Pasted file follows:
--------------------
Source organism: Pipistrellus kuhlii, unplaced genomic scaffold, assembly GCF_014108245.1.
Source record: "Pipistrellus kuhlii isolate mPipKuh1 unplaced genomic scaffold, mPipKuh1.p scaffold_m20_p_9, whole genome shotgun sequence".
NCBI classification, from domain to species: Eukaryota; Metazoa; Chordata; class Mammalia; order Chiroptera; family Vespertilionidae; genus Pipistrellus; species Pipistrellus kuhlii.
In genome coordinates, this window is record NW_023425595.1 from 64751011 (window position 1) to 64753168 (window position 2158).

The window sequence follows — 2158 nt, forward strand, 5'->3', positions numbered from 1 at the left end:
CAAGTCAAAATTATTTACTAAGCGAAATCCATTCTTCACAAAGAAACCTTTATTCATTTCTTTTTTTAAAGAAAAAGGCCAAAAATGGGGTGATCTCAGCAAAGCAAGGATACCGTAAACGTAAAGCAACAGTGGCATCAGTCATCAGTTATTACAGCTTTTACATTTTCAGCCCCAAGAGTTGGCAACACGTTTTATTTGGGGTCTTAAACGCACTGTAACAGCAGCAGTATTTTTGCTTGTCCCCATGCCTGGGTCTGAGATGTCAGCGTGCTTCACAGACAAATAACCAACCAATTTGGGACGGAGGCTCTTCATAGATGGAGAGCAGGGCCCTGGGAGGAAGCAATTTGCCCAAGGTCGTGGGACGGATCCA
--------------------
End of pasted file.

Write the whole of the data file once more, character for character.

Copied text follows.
Source organism: Pipistrellus kuhlii, unplaced genomic scaffold, assembly GCF_014108245.1.
Source record: "Pipistrellus kuhlii isolate mPipKuh1 unplaced genomic scaffold, mPipKuh1.p scaffold_m20_p_9, whole genome shotgun sequence".
NCBI classification, from domain to species: Eukaryota; Metazoa; Chordata; class Mammalia; order Chiroptera; family Vespertilionidae; genus Pipistrellus; species Pipistrellus kuhlii.
In genome coordinates, this window is record NW_023425595.1 from 64751011 (window position 1) to 64753168 (window position 2158).

The window sequence follows — 2158 nt, forward strand, 5'->3', positions numbered from 1 at the left end:
CAAGTCAAAATTATTTACTAAGCGAAATCCATTCTTCACAAAGAAACCTTTATTCATTTCTTTTTTTAAAGAAAAAGGCCAAAAATGGGGTGATCTCAGCAAAGCAAGGATACCGTAAACGTAAAGCAACAGTGGCATCAGTCATCAGTTATTACAGCTTTTACATTTTCAGCCCCAAGAGTTGGCAACACGTTTTATTTGGGGTCTTAAACGCACTGTAACAGCAGCAGTATTTTTGCTTGTCCCCATGCCTGGGTCTGAGATGTCAGCGTGCTTCACAGACAAATAACCAACCAATTTGGGACGGAGGCTCTTCATAGATGGAGAGCAGGGCCCTGGGAGGAAGCAATTTGCCCAAGGTCGTGGGACGGATCCA